Physics Teacher Resources

Find Physics educational ideas and activities

Showing 1 - 20 of 14,391 resources
Fourth graders explore physical changes. They discuss that physical change is a change in size, shape, or state of matter of a substance. Students explore what change takes place when two substances can dissolve each other. They observe physical changes.
How far would your pupils go to be able to have access to books? Revisit Heather Henson and David Small's That Book Woman and challenge class members to take on the role of Cal or the Book Woman. By putting themselves in someone else's place, learners will discover different perspectives and understand better the envrionmental difficulties that Cal and the Book Woman face. After role-playing, transition into a brief informational text about physical envrionments. An engaging beginning to this Common Core desgined unit.
Present information about Max Planck and quantum physics while practicing reading comprehension. Class members read a short text and then use a dictionary and an acronym finder to complete the 4 reading comprehension questions about Max Planck and quantum physics. This is not the most innovative resource, but it does provide complicated text to read. Check for errors.
Students conduct a webquest on an energy source they chose. In this physics lesson, students design an experiment to determine the factors affecting potential and kinetic energy. They calculate speed and create distance vs. time graphs.
Learners encounter a real-life robotic arm that may help stroke victims regain control of their environment. The Robotic physical therapy--the new science. They research the history and foundation to this unique alternative to long care rehabilitation.
Second graders use physical models to represent and demonstrate place value concepts by using base-ten blocks and hundreds charts. They compare numbers to see which number is smaller or larger and put numbers in order from smallest to largest.
Fourth graders expand their knowledge about the physical properties of matter and how those properties can be changed. Students are given multiple opportunities, using first-hand experiences and familiar objects in different contexts, to identify characteristics of a physical change.
Students examine  friction and gravity. affect four sports. In this scientific discovery instructional activity, students examine how friction and gravity affect sports. They discuss, write, and illustrate the effect of different forces on various sports.
Oscillation is the topic of this exam. Physics learners show what they know about the speed of transverse waves, frequency of wavelengths, pendulum and spring motion. Plenty of space is allowed for test takers to display their work. 
Twelve pages of mostly multiple-choice questions comprise this comprehensive New York Regents physics exam. It covers an entire year's worth of physics curriculum and requires about three hours for completion. Review the questions to make sure that they are all covered in your class, then create your own answer sheet for student use. This is an outstanding resource to use as a final exam.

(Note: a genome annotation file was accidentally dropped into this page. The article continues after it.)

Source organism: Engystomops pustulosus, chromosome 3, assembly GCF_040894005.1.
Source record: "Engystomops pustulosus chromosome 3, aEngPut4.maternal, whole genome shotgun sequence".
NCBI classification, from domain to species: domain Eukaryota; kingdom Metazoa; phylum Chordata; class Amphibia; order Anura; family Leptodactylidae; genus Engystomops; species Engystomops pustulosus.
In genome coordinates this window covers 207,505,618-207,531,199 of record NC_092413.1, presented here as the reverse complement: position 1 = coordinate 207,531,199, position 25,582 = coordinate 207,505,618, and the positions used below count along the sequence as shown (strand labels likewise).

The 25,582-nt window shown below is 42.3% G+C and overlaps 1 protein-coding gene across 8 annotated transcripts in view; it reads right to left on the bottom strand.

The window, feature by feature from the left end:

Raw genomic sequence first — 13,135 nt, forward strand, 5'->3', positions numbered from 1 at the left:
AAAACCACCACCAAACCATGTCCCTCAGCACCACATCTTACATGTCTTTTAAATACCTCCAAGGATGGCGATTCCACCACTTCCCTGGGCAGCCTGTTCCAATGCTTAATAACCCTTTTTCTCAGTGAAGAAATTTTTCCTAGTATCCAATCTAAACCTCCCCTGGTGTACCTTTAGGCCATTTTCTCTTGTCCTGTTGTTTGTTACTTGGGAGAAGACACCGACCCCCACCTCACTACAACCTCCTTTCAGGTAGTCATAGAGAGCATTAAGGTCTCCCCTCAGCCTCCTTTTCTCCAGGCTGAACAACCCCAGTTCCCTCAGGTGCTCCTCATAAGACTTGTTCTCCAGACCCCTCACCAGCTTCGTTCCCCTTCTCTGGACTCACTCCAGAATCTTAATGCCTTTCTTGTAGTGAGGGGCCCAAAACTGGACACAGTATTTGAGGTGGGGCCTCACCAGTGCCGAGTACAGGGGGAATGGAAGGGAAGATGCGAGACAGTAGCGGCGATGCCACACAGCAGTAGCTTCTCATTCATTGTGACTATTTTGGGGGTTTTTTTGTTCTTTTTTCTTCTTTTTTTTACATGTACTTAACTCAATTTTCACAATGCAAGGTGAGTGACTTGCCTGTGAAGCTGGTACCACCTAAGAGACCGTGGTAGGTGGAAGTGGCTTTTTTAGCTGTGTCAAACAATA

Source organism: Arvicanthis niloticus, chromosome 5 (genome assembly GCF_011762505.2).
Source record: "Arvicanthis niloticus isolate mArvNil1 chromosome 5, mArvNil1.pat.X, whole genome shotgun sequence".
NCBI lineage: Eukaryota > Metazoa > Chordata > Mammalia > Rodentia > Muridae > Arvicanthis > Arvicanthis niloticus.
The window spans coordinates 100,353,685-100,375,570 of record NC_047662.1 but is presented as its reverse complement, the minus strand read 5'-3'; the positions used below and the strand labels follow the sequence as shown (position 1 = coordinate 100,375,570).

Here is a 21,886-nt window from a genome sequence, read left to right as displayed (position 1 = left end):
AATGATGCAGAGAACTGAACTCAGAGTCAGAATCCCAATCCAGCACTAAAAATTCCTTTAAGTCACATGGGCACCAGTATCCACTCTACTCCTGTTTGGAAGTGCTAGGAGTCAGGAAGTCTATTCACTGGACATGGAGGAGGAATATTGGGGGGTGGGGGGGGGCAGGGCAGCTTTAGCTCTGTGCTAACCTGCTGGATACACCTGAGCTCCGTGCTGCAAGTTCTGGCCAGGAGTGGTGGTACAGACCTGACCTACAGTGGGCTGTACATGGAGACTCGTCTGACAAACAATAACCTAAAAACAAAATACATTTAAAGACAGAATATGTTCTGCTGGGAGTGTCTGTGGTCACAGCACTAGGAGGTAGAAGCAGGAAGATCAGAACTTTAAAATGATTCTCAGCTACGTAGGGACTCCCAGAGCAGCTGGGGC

Students describe the science of physics. In this Physics lesson, students observe examples of physics within their classroom. Students create a definition for physics.
Students compare and contrast electromagnetic and physical waves. In this wave lesson, students discover that all waves reflect, refract, and diffract energy. Students work in small groups to experiment with waves and evaluate the type of motion being produced.
Using Java Applets in the physics classroom can be a great way to reinforce scientific concepts.
High schoolers watch a video of real-world situations regarding speed, direction, velocity, force, etc. and answer questions while viewing. They then practice drawing and using vectors to solve more real-world problems.
Learners experiment, identify and apply the concepts of chemical and physical changes utilizing real-world examples. They discuss and model physical and chemical changes, answer guided questions and play a game that reinforces the concept taught today.
Students engage in a lesson that is concerned with the concepts related to the study of Physics. They participate in class discussion and list common misconceptions of Physics. Students write and discuss the problem of Science illiteracy.
Learners characterize a physical change as something that changes to a different size, but retains its basic substance. They measure volumes using milliliters, and perform an experiment that proves that gases expand when hot and contract when they cool off. The experiment is easy to implement, and the instructions are clear and concise.
Students are introduced to the concept of thermodynamics. In groups, they participate in experiments in which they discover how potential energy converts into kinetic energy. They use the internet to research the components of a combustion engine and explain the four-stroke combustion cycle. They use all of their information to create a Science Fair project.
Provide the details about Felix Baumgartner's sky jump from the far reaches of our atmosphere, 39,045 meters up! Then get your physics free fallers to evaluate the factors that played a role in his acceleration, the time to reach maximum speed, and maneuvering. In one question on the worksheet, learners must calculate how long it took for him to reach maximum speed. The rest of the questions involve critical thinking skills. It is recommended that if you use the lesson plan, that you also find a video online of Mr. Baumgartner's feat.
Eighth graders access the TDC database and view the Brady photos, which depict Abraham Lincoln throughout various times in history. They analyze the photos and discuss the reasons for the changes in President Lincoln's appearance over time.